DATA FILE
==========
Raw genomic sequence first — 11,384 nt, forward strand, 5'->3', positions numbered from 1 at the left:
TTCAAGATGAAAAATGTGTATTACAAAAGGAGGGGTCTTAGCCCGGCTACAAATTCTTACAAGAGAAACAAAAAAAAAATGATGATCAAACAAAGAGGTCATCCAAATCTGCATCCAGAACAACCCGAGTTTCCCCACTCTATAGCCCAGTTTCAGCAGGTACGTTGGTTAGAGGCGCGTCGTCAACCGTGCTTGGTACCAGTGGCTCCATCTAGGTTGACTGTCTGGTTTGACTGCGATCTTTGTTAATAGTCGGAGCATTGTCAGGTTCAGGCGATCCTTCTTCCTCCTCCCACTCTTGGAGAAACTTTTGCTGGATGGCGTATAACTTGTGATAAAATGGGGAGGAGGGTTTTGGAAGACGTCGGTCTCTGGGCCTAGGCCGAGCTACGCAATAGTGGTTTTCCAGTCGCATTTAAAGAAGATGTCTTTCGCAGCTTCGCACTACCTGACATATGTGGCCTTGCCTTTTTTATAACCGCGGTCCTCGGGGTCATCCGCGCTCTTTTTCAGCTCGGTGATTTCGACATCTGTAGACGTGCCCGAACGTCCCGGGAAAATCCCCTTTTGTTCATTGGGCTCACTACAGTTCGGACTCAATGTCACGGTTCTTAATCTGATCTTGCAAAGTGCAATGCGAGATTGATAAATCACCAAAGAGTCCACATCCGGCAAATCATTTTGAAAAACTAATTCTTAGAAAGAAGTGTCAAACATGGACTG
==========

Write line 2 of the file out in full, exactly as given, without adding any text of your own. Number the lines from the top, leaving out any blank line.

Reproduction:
TTCAAGATGAAAAATGTGTATTACAAAAGGAGGGGTCTTAGCCCGGCTACAAATTCTTACAAGAGAAACAAAAAAAAAATGATGATCAAACAAAGAGGTCATCCAAATCTGCATCCAGAACAACCCGAGTTTCCCCACTCTATAGCCCAGTTTCAGCAGGTACGTTGGTTAGAGGCGCGTCGTCAACCGTGCTTGGTACCAGTGGCTCCATCTAGGTTGACTGTCTGGTTTGACTGCGATCTTTGTTAATAGTCGGAGCATTGTCAGGTTCAGGCGATCCTTCTTCCTCCTCCCACTCTTGGAGAAACTTTTGCTGGATGGCGTATAACTTGTGATAAAATGGGGAGGAGGGTTTTGGAAGACGTCGGTCTCTGGGCCTAGGCCGAGCTACGCAATAGTGGTTTTCCAGTCGCATTTAAAGAAGATGTCTTTCGCAGCTTCGCACTACCTGACATATGTGGCCTTGCCTTTTTTATAACCGCGGTCCTCGGGGTCATCCGCGCTCTTTTTCAGCTCGGTGATTTCGACATCTGTAGACGTGCCCGAACGTCCCGGGAAAATCCCCTTTTGTTCATTGGGCTCACTACAGTTCGGACTCAATGTCACGGTTCTTAATCTGATCTTGCAAAGTGCAATGCGAGATTGATAAATCACCAAAGAGTCCACATCCGGCAAATCATTTTGAAAAACTAATTCTTAGAAAGAAGTGTCAAACATGGACTG